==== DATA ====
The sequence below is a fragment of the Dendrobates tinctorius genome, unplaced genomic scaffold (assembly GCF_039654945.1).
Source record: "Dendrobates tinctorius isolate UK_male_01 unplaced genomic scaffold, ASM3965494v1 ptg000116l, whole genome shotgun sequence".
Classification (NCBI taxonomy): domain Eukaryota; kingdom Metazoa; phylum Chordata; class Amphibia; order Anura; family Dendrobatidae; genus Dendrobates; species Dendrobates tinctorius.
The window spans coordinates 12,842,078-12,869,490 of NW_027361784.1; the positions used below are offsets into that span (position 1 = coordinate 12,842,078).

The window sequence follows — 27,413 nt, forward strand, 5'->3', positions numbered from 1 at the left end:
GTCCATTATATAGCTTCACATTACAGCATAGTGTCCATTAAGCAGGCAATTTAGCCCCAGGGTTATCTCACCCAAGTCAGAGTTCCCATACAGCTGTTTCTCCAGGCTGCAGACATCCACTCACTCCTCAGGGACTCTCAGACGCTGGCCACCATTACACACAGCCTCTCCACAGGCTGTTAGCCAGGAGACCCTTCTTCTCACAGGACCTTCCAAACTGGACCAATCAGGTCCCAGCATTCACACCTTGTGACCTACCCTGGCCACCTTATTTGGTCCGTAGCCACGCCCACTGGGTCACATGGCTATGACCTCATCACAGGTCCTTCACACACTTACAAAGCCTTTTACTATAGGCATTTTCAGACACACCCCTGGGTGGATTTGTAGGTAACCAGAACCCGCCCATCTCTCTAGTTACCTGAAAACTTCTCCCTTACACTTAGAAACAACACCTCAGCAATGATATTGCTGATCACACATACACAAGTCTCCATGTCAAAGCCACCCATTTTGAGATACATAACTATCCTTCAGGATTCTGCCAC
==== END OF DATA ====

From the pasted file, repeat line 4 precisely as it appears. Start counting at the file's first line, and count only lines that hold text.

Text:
The window spans coordinates 12,842,078-12,869,490 of NW_027361784.1; the positions used below are offsets into that span (position 1 = coordinate 12,842,078).